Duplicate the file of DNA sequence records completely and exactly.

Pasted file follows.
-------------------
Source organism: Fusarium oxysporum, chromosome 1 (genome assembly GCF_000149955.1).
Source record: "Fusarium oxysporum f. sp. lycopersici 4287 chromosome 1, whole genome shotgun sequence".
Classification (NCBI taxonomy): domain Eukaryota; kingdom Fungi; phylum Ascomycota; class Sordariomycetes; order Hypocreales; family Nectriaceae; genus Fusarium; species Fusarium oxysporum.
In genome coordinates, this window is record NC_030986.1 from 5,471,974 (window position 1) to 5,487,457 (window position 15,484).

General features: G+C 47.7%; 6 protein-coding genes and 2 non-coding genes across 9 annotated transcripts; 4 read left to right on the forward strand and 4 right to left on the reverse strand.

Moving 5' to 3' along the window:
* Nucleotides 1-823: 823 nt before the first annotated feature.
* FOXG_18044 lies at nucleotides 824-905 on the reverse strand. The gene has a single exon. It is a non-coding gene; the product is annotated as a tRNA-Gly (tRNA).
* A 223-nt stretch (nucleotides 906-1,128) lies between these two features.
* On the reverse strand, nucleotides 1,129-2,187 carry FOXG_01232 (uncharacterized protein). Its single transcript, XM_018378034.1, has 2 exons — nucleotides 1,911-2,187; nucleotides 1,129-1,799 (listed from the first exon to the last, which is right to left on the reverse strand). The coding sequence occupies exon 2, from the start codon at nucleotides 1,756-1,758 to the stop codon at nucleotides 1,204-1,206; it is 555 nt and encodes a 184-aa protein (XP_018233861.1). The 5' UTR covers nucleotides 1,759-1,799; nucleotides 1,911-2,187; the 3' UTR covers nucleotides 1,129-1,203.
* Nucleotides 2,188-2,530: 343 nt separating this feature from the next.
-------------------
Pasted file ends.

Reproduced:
Source organism: Fusarium oxysporum, chromosome 1 (genome assembly GCF_000149955.1).
Source record: "Fusarium oxysporum f. sp. lycopersici 4287 chromosome 1, whole genome shotgun sequence".
Classification (NCBI taxonomy): domain Eukaryota; kingdom Fungi; phylum Ascomycota; class Sordariomycetes; order Hypocreales; family Nectriaceae; genus Fusarium; species Fusarium oxysporum.
In genome coordinates, this window is record NC_030986.1 from 5,471,974 (window position 1) to 5,487,457 (window position 15,484).

General features: G+C 47.7%; 6 protein-coding genes and 2 non-coding genes across 9 annotated transcripts; 4 read left to right on the forward strand and 4 right to left on the reverse strand.

Moving 5' to 3' along the window:
* Nucleotides 1-823: 823 nt before the first annotated feature.
* FOXG_18044 lies at nucleotides 824-905 on the reverse strand. The gene has a single exon. It is a non-coding gene; the product is annotated as a tRNA-Gly (tRNA).
* A 223-nt stretch (nucleotides 906-1,128) lies between these two features.
* On the reverse strand, nucleotides 1,129-2,187 carry FOXG_01232 (uncharacterized protein). Its single transcript, XM_018378034.1, has 2 exons — nucleotides 1,911-2,187; nucleotides 1,129-1,799 (listed from the first exon to the last, which is right to left on the reverse strand). The coding sequence occupies exon 2, from the start codon at nucleotides 1,756-1,758 to the stop codon at nucleotides 1,204-1,206; it is 555 nt and encodes a 184-aa protein (XP_018233861.1). The 5' UTR covers nucleotides 1,759-1,799; nucleotides 1,911-2,187; the 3' UTR covers nucleotides 1,129-1,203.
* Nucleotides 2,188-2,530: 343 nt separating this feature from the next.